Introducing GOOD 027: The Migration Issue

Off the map: It's where we're going.

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You Can Take the Girl out of Iowa

When I was a kid I would fantasize that I was adopted. I was the child of two cash-strapped grad students who had given me up so they could...

When I was a kid I would fantasize that I was adopted. I was the child of two cash-strapped grad students who had given me up so they could finish their dissertations. This couple—he was an English professor by now, probably, she an artist—lived in a big brick house covered in ivy. It was packed full of books. One January, while drinking wine by the fire, they would finally have that tough conversation, the one where they would discuss their long-lost daughter and wonder where she’d ended up. She’d be about, what, 10 now? 11? The professor would set down his wine and take his wife’s hand.

“Honey, we should find her. We need to find her.”
Cue the montage of them demanding to see hospital records, shuffling through court files, approaching the front door of our squat ranch house on Rosewood Drive. When my real-life mom lets them in, my fantasy parents glance around the living room. Crucifix. No bookshelves. Their eyes settle on a First Communion portrait of an exceedingly gangly girl with thick bangs and bad teeth.
They can just tell.
I never thought about the actual “reunion.” At this point the fantasy would leap directly to their ivy-covered brick home in the city. It’s probably Chicago, because this is the first city I ever knew, first experienced through the windows of the family minivan, contorting my neck to see to the tops of buildings as we hurtled along I-90 on a family vacation.
In front of the roaring fire, I would tell my fantasy parents about my life without them.
“First, we live in Dubuque,” I say. No description necessary. They’ve been to eastern Iowa. They know how bad it is.
“My whole family likes sports,” I continue. “It’s all they talk about at dinner. And they make me go to baseball games! Every summer! I bring a book, but some of the outdoor stadiums have really poor lighting.” They nod sympathetically.
“When we go on vacation, I have to beg to be taken to the art museum,” I say. “And then my dad makes fun of the modern art to the security guard. It is mortifying.” My fantasy mom, who totally wears funky jewelry, puts her hand on my knee and swallows, hard. But I’m not done yet.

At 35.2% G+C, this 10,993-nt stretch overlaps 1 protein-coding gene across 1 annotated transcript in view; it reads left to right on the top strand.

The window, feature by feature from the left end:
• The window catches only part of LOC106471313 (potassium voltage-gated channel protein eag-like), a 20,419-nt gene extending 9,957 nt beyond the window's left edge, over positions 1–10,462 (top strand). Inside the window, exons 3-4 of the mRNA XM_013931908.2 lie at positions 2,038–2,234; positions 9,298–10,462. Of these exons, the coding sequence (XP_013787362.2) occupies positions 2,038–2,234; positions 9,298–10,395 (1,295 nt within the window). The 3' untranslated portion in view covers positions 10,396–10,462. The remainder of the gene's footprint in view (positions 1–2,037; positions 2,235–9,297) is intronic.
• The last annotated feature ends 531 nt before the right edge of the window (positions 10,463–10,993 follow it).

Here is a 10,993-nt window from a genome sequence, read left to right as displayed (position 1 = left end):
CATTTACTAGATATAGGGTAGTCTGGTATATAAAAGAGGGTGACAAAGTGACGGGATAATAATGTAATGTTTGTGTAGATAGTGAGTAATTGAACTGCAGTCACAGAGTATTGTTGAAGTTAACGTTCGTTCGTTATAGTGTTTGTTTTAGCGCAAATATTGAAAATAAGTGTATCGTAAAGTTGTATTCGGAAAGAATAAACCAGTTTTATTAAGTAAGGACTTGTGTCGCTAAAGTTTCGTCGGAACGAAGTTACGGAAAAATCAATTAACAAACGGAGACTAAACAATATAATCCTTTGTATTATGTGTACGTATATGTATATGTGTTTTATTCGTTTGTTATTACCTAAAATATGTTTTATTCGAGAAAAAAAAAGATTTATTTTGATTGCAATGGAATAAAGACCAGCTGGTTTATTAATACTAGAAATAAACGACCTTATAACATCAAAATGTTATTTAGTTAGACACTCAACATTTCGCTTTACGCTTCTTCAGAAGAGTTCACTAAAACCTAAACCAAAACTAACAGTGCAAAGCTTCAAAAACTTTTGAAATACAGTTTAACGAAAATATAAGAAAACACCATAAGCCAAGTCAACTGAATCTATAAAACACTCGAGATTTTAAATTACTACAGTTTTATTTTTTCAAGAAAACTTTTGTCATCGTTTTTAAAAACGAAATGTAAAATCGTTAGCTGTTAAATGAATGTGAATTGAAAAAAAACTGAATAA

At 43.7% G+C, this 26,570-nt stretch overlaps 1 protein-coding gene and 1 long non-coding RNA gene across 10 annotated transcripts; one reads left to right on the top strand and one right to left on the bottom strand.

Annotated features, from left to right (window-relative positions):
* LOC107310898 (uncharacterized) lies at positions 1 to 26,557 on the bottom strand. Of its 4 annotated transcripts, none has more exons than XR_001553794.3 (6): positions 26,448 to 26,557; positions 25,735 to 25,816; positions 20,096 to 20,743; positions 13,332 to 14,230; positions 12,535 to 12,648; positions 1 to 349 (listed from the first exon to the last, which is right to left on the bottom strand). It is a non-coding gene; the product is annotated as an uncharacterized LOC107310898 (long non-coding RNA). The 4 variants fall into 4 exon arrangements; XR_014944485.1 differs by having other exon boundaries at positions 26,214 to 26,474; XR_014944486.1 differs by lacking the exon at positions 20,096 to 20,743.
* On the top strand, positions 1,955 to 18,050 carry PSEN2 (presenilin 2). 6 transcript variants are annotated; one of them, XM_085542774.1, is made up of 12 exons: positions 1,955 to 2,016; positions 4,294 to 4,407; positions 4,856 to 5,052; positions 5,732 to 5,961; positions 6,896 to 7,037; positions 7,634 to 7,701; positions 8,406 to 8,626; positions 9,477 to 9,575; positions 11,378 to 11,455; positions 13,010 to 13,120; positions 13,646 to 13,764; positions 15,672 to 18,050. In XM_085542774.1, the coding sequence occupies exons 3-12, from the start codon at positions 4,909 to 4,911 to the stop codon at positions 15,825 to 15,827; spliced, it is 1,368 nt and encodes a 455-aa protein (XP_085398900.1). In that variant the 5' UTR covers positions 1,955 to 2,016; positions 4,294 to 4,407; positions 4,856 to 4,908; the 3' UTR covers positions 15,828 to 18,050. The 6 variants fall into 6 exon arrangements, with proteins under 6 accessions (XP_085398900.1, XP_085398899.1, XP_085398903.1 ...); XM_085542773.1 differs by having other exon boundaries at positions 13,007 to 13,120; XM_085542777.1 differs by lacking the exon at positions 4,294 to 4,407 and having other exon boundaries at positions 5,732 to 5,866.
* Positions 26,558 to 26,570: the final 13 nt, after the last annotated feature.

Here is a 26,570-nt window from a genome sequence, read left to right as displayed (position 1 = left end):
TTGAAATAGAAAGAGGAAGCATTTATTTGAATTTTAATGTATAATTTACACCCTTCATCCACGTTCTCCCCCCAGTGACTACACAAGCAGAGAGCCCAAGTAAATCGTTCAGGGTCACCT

“I go to Catholic school,” I wail. “I have to go to church EVERY SUNDAY! And Holy Days!” By this point, they are both quietly weeping. What have they done?
(Not to fact-check my own childhood fantasy, but it now occurs to me that this liberal couple probably would have just had an abortion. Or that it wouldn’t have been a couple at all, but a single woman. Clearly Catholic school succeeded at installing a few blinders.)
At this point I should probably say that I love my real family, and they love me. We just never seemed to ... fit.
My parents are a product of their environment, and they are happy there. My dad grew up in the town where I was raised, a place that’s 94 percent white and 83 percent Catholic. My mom grew up in a slightly smaller town three hours down the Mississippi. They like Iowa. They never yearned for anywhere else. Certainly not for the city. So expensive. The crime, the concrete, the traffic. No, thank you. Not for them.
I pined for the city before I even knew what that meant. I loved to read because I wanted to be somewhere else. This is why misfits are so smart, right? They read to escape. I read books about kids who run away and explore the city alone, I wrote stories about girls who are sent away to live with eccentric aunts for the summer.
By the time I hit junior high, I’d developed a sense of superiority about my dorkiness. It wasn’t that I didn’t mesh with the world, it was that I didn’t mesh with this world, with small-town Iowa. It was everyone else’s fault for not getting it. In cities, I was sure, everyone was just like me. Wearing Converse sneakers and shirts carefully rescued from thrift stores, listening to Björk. I pictured myself a city kid, delivering my late-’90s anti-establishmentarian missives about how prom sucks and Leo DiCaprio isn’t that cute, everyone laughing jovially around me.
When I was a sophomore in high school, my father diagnosed me with early senioritis. “Ann’s got her college search narrowed down,” he joked with his golfing buddies, “East Coast or West Coast.”

So we were all in agreement, then. The middle of the country was not the place for me.

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